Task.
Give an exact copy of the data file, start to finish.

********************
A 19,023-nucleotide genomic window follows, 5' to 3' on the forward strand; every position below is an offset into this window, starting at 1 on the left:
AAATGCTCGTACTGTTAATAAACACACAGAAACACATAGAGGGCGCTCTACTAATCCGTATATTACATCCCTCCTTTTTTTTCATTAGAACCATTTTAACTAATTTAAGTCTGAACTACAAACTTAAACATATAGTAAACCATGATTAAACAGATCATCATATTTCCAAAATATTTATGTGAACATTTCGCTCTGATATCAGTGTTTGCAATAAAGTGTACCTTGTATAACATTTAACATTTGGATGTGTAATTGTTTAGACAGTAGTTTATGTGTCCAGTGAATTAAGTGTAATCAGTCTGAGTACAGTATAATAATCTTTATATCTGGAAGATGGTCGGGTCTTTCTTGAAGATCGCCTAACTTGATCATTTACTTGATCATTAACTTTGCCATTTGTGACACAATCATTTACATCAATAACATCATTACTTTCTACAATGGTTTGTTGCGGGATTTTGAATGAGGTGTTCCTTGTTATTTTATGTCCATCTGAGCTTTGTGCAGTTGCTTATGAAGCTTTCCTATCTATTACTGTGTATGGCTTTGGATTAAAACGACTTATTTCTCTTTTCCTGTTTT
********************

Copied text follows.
A 19,023-nucleotide genomic window follows, 5' to 3' on the forward strand; every position below is an offset into this window, starting at 1 on the left:
AAATGCTCGTACTGTTAATAAACACACAGAAACACATAGAGGGCGCTCTACTAATCCGTATATTACATCCCTCCTTTTTTTTCATTAGAACCATTTTAACTAATTTAAGTCTGAACTACAAACTTAAACATATAGTAAACCATGATTAAACAGATCATCATATTTCCAAAATATTTATGTGAACATTTCGCTCTGATATCAGTGTTTGCAATAAAGTGTACCTTGTATAACATTTAACATTTGGATGTGTAATTGTTTAGACAGTAGTTTATGTGTCCAGTGAATTAAGTGTAATCAGTCTGAGTACAGTATAATAATCTTTATATCTGGAAGATGGTCGGGTCTTTCTTGAAGATCGCCTAACTTGATCATTTACTTGATCATTAACTTTGCCATTTGTGACACAATCATTTACATCAATAACATCATTACTTTCTACAATGGTTTGTTGCGGGATTTTGAATGAGGTGTTCCTTGTTATTTTATGTCCATCTGAGCTTTGTGCAGTTGCTTATGAAGCTTTCCTATCTATTACTGTGTATGGCTTTGGATTAAAACGACTTATTTCTCTTTTCCTGTTTT